Mankinholes is a hamlet in the Metropolitan Borough of Calderdale, in West Yorkshire, England. It is situated in the Pennines and the nearest town is Todmorden. The hamlet is part of Calder Ward in Calderdale Parish Council. It has a YHA hostel, managed by the larger hostel at nearby Haworth. Mankinholes is the starting point for the popular trek up Stoodley Pike (pike being a North-country term for a mountain or large hill). The hill is surmounted by a 19th-century obelisk, 120 feet (37 m) high, also known as "Stoodley Pike", commemorating the end of the Crimean War.
The name "Mankin" is believed to have Celtic origins, with the OED recording its first meaning as "fierce wild man". The surname Mankin is found in parish records of the township of Langfield and the parish of Halifax. One theory is that the name derives from an area of caverns, inhabited by mankins. A second theory is that the name means "Mancan's Hollow", with Mancan being an Irish surname, suggesting Irish-Viking settlers.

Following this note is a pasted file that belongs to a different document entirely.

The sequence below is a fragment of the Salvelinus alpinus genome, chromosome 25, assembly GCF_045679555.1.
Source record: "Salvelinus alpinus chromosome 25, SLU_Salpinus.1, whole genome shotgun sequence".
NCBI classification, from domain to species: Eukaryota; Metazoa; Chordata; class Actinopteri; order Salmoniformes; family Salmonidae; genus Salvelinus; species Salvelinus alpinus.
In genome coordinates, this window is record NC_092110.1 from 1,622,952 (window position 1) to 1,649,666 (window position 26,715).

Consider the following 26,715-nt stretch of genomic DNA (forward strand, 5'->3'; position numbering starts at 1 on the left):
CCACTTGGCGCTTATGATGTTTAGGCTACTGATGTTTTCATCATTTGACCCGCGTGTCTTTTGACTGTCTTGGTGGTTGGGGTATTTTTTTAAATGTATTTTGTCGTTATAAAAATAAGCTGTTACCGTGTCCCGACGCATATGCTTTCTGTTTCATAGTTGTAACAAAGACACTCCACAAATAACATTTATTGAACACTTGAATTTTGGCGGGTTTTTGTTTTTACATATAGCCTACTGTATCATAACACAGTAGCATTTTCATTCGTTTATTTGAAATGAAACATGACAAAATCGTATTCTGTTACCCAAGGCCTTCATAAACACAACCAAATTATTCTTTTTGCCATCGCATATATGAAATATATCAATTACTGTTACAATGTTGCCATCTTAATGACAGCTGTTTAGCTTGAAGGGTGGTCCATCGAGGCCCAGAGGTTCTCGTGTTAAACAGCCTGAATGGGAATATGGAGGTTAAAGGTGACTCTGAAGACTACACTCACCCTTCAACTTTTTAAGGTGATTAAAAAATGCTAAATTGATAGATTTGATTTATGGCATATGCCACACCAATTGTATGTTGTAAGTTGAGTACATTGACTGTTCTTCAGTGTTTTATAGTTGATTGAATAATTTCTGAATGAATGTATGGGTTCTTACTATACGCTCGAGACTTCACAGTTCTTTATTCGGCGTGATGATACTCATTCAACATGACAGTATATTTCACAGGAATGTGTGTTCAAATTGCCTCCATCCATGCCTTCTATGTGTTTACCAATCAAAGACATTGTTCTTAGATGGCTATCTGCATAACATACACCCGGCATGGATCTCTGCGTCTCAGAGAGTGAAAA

Mankinholes was an early centre of Wesleyan Methodism. Groups met in farmhouses as early as the late 18th century and the first chapel was built in 1814. This was enlarged in 1870 and rebuilt in 1911. An adjacent Sunday School was built in 1833. Mankinholes Methodist Church closed on 1 July 1979, when the congregation joined with that of Lumbutts Methodist Church, situated midway between the villages of Mankinholes and Lumbutts. The Mankinholes Sunday School building still stands and is now a private house, surrounded by a large graveyard.
- Lumbutts & Mankinholes Conservation Area Character Appraisal, Calderdale Borough Council, April 2008
- Mitchell, E., History of Mankinholes, 1909
- Wilkinson, R., Methodism in Mankinholes, 1964
- Wilkinson, R., Unto the Hills, 1987
Media related to Mankinholes at Wikimedia Commons
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